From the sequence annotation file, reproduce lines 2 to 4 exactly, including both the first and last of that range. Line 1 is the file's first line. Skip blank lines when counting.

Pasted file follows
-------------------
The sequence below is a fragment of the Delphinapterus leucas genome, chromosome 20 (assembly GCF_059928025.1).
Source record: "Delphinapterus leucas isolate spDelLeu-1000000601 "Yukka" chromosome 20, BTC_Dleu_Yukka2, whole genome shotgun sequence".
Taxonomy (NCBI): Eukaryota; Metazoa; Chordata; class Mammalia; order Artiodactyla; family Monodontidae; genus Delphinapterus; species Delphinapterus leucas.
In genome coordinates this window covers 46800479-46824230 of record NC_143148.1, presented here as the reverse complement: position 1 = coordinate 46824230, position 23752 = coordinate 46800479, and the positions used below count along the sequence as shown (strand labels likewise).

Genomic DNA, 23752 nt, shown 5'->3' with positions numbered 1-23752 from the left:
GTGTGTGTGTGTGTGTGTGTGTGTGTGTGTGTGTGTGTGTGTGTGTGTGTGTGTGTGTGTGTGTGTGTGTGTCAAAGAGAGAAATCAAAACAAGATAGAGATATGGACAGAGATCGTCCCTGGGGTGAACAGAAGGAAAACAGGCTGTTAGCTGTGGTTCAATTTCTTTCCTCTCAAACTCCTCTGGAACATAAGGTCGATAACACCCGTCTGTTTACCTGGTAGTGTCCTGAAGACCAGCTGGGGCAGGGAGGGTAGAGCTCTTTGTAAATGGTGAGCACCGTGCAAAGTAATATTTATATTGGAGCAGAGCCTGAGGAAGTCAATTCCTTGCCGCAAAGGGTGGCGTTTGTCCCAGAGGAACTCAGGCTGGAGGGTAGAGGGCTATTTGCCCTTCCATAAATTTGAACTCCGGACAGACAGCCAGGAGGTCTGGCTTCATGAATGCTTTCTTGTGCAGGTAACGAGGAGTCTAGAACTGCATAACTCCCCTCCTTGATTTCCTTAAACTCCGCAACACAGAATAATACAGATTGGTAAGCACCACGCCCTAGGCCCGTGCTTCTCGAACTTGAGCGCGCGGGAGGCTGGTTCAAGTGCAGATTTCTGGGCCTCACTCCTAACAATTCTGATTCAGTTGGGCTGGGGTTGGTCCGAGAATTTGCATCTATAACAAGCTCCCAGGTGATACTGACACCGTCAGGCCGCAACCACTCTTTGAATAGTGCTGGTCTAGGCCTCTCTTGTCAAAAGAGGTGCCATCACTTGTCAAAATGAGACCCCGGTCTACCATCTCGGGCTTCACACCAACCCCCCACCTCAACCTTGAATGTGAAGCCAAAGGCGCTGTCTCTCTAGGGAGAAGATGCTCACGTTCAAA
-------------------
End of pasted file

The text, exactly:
Source record: "Delphinapterus leucas isolate spDelLeu-1000000601 "Yukka" chromosome 20, BTC_Dleu_Yukka2, whole genome shotgun sequence".
Taxonomy (NCBI): Eukaryota; Metazoa; Chordata; class Mammalia; order Artiodactyla; family Monodontidae; genus Delphinapterus; species Delphinapterus leucas.
In genome coordinates this window covers 46800479-46824230 of record NC_143148.1, presented here as the reverse complement: position 1 = coordinate 46824230, position 23752 = coordinate 46800479, and the positions used below count along the sequence as shown (strand labels likewise).